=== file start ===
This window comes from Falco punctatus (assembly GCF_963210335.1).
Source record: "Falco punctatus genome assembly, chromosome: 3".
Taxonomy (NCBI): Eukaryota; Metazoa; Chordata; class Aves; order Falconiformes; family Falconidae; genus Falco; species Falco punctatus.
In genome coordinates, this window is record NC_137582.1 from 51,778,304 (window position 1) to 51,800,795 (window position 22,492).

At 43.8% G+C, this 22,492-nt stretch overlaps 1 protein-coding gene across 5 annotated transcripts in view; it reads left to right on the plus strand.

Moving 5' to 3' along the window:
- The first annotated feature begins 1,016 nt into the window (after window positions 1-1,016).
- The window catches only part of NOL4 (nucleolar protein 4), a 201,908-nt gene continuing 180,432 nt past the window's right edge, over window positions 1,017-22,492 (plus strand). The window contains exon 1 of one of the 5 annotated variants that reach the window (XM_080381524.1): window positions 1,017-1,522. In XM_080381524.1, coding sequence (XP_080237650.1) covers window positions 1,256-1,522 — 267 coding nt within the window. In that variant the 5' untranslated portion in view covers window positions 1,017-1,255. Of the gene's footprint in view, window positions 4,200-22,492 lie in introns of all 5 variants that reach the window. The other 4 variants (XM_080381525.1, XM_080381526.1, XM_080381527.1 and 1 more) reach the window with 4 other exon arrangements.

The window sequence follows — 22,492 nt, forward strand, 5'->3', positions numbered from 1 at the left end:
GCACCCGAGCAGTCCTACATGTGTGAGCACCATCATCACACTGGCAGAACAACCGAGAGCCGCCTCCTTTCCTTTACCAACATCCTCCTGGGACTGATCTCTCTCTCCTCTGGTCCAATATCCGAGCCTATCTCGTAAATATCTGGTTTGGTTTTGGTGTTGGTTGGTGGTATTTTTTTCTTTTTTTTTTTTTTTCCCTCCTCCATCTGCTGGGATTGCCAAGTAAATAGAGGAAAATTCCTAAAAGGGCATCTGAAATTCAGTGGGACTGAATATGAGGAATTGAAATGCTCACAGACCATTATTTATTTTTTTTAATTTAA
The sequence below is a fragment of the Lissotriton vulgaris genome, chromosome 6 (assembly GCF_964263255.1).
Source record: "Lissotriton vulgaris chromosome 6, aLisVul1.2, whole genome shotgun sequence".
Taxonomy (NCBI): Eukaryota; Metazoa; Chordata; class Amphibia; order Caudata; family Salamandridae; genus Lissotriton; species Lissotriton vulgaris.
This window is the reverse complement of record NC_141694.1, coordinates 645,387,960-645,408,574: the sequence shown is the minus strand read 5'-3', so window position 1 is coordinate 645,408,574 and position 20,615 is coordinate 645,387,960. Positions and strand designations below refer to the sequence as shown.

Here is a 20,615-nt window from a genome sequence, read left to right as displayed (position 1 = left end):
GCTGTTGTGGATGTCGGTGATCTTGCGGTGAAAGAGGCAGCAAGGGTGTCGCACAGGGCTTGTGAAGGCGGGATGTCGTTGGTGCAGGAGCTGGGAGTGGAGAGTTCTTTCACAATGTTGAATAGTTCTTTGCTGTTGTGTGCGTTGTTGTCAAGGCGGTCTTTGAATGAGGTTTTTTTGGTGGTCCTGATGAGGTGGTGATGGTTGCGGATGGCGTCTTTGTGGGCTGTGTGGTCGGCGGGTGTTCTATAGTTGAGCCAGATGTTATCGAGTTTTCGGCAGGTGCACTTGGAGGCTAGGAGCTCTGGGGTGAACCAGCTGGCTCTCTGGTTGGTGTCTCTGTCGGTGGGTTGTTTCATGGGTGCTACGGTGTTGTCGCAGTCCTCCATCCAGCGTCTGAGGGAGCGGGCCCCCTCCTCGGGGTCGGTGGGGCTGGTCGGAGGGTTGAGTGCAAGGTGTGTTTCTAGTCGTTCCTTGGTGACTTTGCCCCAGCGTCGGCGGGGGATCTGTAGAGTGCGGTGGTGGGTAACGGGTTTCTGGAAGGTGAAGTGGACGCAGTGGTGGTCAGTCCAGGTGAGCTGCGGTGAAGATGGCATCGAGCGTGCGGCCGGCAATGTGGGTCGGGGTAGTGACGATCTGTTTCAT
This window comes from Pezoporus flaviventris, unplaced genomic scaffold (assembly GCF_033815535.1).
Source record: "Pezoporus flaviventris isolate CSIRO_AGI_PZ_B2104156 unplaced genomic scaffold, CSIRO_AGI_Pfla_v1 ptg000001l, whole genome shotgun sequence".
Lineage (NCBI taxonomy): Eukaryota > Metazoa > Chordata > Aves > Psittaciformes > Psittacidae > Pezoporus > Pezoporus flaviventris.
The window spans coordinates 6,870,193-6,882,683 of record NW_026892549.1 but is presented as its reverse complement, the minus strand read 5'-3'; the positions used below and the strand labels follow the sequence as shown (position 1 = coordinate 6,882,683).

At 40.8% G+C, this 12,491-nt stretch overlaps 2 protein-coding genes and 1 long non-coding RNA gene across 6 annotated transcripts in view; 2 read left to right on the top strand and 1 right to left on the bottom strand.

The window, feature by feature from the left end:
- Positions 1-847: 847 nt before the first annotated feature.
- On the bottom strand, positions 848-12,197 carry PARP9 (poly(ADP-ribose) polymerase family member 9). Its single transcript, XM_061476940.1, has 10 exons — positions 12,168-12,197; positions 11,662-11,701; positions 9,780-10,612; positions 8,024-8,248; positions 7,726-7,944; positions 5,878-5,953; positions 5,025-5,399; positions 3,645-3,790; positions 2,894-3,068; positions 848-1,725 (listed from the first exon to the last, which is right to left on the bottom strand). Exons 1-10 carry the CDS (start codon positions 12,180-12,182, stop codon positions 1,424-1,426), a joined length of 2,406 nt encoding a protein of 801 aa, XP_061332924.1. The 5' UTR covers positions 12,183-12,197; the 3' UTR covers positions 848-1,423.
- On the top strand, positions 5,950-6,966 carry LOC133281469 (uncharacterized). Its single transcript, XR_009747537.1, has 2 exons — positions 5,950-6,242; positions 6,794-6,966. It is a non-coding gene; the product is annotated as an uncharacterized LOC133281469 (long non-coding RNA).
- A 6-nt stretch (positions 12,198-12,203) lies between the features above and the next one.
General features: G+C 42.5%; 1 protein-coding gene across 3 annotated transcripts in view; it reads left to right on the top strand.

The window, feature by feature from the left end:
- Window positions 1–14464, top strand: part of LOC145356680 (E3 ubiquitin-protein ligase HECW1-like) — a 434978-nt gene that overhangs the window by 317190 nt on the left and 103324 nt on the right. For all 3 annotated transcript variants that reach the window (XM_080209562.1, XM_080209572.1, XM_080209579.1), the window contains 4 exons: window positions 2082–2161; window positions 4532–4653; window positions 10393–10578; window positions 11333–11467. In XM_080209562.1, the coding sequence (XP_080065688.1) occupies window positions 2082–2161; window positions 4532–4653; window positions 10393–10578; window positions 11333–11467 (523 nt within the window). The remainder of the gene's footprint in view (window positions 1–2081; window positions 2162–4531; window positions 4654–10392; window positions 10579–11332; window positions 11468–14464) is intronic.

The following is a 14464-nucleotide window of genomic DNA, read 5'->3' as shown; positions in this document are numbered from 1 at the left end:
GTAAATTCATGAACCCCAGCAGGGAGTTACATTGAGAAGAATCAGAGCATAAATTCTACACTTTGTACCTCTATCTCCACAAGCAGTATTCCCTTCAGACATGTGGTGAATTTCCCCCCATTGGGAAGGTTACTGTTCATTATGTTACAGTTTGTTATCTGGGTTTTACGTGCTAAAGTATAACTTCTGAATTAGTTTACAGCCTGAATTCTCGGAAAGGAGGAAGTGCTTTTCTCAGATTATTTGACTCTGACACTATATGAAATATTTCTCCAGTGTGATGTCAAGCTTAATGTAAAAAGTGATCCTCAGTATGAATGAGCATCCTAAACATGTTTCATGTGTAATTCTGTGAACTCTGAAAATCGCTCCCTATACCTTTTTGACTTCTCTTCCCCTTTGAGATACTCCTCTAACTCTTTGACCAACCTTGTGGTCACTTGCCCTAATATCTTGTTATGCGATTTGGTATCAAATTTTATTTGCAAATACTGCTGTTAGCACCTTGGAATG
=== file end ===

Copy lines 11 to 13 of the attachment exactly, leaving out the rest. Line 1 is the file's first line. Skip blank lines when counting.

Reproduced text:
The sequence below is a fragment of the Lissotriton vulgaris genome, chromosome 6 (assembly GCF_964263255.1).
Source record: "Lissotriton vulgaris chromosome 6, aLisVul1.2, whole genome shotgun sequence".
Taxonomy (NCBI): Eukaryota; Metazoa; Chordata; class Amphibia; order Caudata; family Salamandridae; genus Lissotriton; species Lissotriton vulgaris.